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Maria Goeppert Mayer is role model for women scientists
ARGONNE, Ill. (Dec. 13, 1996) — While working at Argonne National Laboratory in 1948, physicist Maria Goeppert Mayer developed the explanation of how neutrons and protons within atomic nuclei are structured. Called the "nuclear shell model," her work explains why the nuclei of some atoms are more stable than others and why some elements have many different atomic forms, called "isotopes," while others do not. For this work, she shared the 1963 Nobel Prize in physics.
Goeppert Mayer was only the second woman to receive the Nobel Prize in physics, following Marie Curie, and only the fourth American woman to win a Nobel Prize.
A member of Argonne's staff for 15 years, Goeppert Mayer studied theoretical physics under Nobel laureate Max Born at Göttingen University in Germany. She came to the United States in 1939 with her American husband, chemical physicist Joseph Mayer.
An associate of Enrico Fermi, Goeppert Mayer took over his courses and worked on separating uranium isotopes as part of the Manhattan Project when Fermi left Columbia University to direct the University of Chicago's Metallurgical Laboratory, the project that created the world's first controlled nuclear chain reaction. Goeppert Mayer and her husband followed Fermi to Chicago in 1945.
One of Goeppert Mayer's former students, Robert Sachs, hired her at Argonne at what he called "a nice consulting salary." Sachs would later become Argonne's director.
At Argonne, Goeppert Mayer learned most of her nuclear theory and set up a system of "magic" numbers to represent the numbers of protons and neutrons arranged in shells in the atom's nucleus.
While collecting data to support her nuclear-shell model, she was at first unable to marshal a theoretical explanation. During a discussion of the problem with Fermi, he casually asked: "Incidentally, is there any evidence of spin-orbit coupling?"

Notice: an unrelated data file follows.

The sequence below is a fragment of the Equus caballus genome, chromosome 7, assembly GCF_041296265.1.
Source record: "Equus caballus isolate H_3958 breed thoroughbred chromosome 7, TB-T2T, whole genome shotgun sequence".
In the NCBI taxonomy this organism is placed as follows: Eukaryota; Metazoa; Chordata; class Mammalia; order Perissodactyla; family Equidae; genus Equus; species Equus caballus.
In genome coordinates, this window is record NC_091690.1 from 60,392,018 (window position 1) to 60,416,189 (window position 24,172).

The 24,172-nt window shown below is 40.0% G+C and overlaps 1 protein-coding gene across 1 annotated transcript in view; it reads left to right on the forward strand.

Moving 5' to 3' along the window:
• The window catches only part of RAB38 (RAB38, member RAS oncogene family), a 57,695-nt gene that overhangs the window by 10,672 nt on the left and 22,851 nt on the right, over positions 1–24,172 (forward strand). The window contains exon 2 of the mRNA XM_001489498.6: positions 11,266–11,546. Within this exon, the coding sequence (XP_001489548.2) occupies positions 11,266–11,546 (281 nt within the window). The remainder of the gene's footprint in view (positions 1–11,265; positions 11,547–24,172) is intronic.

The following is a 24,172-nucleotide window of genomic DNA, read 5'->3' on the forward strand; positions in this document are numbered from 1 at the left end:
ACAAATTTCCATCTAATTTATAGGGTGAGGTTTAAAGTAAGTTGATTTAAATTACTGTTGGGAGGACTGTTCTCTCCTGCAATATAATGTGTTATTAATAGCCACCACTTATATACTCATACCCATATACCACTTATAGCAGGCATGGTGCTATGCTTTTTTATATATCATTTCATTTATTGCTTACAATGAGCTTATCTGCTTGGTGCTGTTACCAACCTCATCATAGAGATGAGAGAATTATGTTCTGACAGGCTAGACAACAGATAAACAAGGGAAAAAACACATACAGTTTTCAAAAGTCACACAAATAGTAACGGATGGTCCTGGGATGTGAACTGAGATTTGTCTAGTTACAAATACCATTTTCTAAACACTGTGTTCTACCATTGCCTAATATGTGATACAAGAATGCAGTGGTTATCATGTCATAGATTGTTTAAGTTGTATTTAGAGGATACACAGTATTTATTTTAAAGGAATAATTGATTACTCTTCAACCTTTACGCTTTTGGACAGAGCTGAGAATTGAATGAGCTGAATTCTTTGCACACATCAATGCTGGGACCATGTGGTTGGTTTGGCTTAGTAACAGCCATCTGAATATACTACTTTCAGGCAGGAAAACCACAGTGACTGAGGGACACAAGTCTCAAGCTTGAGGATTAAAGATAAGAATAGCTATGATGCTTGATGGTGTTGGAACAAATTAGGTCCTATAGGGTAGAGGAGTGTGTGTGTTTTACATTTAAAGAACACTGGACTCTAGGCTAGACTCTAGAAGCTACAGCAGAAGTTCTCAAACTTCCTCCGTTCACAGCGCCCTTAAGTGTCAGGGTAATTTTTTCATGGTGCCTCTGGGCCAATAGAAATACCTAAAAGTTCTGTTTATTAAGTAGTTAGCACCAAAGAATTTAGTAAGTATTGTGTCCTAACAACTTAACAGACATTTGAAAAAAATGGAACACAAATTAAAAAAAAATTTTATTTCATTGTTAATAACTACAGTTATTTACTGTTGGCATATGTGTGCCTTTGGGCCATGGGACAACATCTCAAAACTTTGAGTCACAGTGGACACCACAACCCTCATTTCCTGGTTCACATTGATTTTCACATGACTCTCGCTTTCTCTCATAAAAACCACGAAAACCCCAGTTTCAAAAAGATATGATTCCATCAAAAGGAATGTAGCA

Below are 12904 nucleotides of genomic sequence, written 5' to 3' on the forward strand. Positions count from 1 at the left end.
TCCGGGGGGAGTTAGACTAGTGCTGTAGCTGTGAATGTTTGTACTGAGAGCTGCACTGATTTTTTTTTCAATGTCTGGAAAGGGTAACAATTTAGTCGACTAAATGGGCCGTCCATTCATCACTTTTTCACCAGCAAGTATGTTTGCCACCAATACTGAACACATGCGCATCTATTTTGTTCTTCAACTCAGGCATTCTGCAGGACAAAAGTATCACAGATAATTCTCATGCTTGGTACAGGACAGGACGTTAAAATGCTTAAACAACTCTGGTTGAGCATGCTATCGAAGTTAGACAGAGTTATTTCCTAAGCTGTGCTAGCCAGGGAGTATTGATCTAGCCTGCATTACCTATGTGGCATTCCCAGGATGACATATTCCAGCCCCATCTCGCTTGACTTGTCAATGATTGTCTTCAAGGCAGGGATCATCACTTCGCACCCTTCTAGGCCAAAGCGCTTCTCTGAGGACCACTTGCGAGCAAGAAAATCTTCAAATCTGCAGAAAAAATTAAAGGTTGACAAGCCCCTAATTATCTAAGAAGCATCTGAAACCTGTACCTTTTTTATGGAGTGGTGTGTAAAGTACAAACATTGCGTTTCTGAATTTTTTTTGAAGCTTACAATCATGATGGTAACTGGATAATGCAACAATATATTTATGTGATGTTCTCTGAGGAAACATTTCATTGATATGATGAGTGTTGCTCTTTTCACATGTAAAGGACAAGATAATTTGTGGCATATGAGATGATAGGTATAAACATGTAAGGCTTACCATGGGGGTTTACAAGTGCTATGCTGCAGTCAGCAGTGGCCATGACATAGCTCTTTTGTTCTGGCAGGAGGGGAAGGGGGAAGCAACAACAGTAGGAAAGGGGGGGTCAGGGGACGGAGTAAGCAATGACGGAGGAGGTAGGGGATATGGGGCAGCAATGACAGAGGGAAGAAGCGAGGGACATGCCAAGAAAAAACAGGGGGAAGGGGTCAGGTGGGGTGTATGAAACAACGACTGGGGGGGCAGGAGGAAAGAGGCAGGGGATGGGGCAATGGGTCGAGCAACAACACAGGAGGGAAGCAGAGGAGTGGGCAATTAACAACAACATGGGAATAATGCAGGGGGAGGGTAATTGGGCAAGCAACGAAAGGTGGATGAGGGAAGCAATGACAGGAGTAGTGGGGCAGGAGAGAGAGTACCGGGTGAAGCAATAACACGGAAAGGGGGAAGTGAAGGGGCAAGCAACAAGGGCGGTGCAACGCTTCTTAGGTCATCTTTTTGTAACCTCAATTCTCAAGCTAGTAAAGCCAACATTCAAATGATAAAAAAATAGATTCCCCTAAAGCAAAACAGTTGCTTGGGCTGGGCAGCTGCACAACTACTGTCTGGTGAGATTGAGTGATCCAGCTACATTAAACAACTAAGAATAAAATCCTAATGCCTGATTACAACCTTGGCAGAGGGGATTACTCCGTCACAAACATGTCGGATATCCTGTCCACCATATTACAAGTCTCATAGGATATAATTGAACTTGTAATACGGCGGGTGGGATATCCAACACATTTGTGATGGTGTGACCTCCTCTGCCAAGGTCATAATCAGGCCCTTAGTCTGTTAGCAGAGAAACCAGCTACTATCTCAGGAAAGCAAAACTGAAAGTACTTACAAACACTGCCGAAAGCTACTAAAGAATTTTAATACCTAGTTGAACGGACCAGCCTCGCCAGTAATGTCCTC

Spin-orbit coupling occurs when two motions are coupled together, such as the earth spinning on its axis as it orbits the sun. In an atom, the electron spins on an axis as it orbits the nucleus.
Goeppert Mayer was stunned. She recalled: "When he said it, it all fell into place. In 10 minutes I knew... I finished my computations that night. Fermi taught it to his class the next week."
The following year, J. Hans Daniel Jensen independently advanced the same theory. Goeppert Mayer and Jensen received the 1963 Nobel Prize in for physics for their work on nuclear structure. They shared the prize with Eugene Wigner, who was honored for his elucidation of the mechanics of proton-neutron interaction. Wigner was also a Met Lab team member.
In 1960, Goeppert Mayer and her husband moved to the University of California at San Diego ,where she served as a professor of physics and continued research in nuclear physics until her death in 1972.
Goeppert Mayer publicly encouraged young women to pursue careers in science.
A plaque honors her at the entrance of Argonne's Physics Building, where she kept her office during her years at Argonne.
Each year, Argonne grants the Maria Goeppert Mayer Distinguished Scholar award to an outstanding woman scientist or engineer early in her career. The award provides a salary and a cash award to enable the young scientist to conduct innovative research using Argonne's resources.
The American Physical Society also recognizes outstanding achievement by a woman physicist in the early years of her career with an annual award named for Maria Goeppert Mayer.
Prize-winning physicist honored with U.S. postage stamp -
In June 2011, the Postal Service released a new stamp honoring Maria Goeppert Mayer, a Nobel
Prize-winning physicist who worked at the U.S. Department of Energy's Argonne National Laboratory
in the 1940 and '50s. The year also marks the 20th anniversary of the founding of the Women
in Science and Technology organization at Argonne.
Argonne News Release (July 28, 2011)
- Nobelist Maria Goeppert Mayer, 1906-1972
- Argonne's Nuclear Energy Legacy - Short articles covering Argonne's nuclear energy legacy from the first nuclear reactor to the present…
Last Modified: Wed, September 25, 2013 9:25 PM